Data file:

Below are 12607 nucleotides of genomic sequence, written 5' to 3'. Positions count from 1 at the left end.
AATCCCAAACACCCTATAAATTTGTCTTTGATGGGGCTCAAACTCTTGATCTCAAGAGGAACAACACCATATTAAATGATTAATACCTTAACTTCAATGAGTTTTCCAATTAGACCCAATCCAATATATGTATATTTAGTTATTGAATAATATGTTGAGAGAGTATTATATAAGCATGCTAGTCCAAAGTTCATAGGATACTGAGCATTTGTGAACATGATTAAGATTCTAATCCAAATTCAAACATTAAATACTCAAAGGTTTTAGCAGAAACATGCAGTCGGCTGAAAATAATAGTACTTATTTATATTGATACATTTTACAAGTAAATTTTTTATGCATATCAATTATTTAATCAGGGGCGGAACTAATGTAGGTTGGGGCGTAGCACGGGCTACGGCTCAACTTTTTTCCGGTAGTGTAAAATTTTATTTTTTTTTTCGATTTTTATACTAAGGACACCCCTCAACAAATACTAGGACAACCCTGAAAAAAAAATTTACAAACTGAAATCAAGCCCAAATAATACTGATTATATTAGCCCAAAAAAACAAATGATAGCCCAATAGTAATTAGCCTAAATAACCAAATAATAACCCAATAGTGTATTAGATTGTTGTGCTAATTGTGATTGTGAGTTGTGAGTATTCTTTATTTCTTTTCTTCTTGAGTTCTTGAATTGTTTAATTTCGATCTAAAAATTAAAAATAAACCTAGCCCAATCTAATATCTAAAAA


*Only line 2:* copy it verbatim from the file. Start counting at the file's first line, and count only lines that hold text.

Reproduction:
AATCCCAAACACCCTATAAATTTGTCTTTGATGGGGCTCAAACTCTTGATCTCAAGAGGAACAACACCATATTAAATGATTAATACCTTAACTTCAATGAGTTTTCCAATTAGACCCAATCCAATATATGTATATTTAGTTATTGAATAATATGTTGAGAGAGTATTATATAAGCATGCTAGTCCAAAGTTCATAGGATACTGAGCATTTGTGAACATGATTAAGATTCTAATCCAAATTCAAACATTAAATACTCAAAGGTTTTAGCAGAAACATGCAGTCGGCTGAAAATAATAGTACTTATTTATATTGATACATTTTACAAGTAAATTTTTTATGCATATCAATTATTTAATCAGGGGCGGAACTAATGTAGGTTGGGGCGTAGCACGGGCTACGGCTCAACTTTTTTCCGGTAGTGTAAAATTTTATTTTTTTTTTCGATTTTTATACTAAGGACACCCCTCAACAAATACTAGGACAACCCTGAAAAAAAAATTTACAAACTGAAATCAAGCCCAAATAATACTGATTATATTAGCCCAAAAAAACAAATGATAGCCCAATAGTAATTAGCCTAAATAACCAAATAATAACCCAATAGTGTATTAGATTGTTGTGCTAATTGTGATTGTGAGTTGTGAGTATTCTTTATTTCTTTTCTTCTTGAGTTCTTGAATTGTTTAATTTCGATCTAAAAATTAAAAATAAACCTAGCCCAATCTAATATCTAAAAA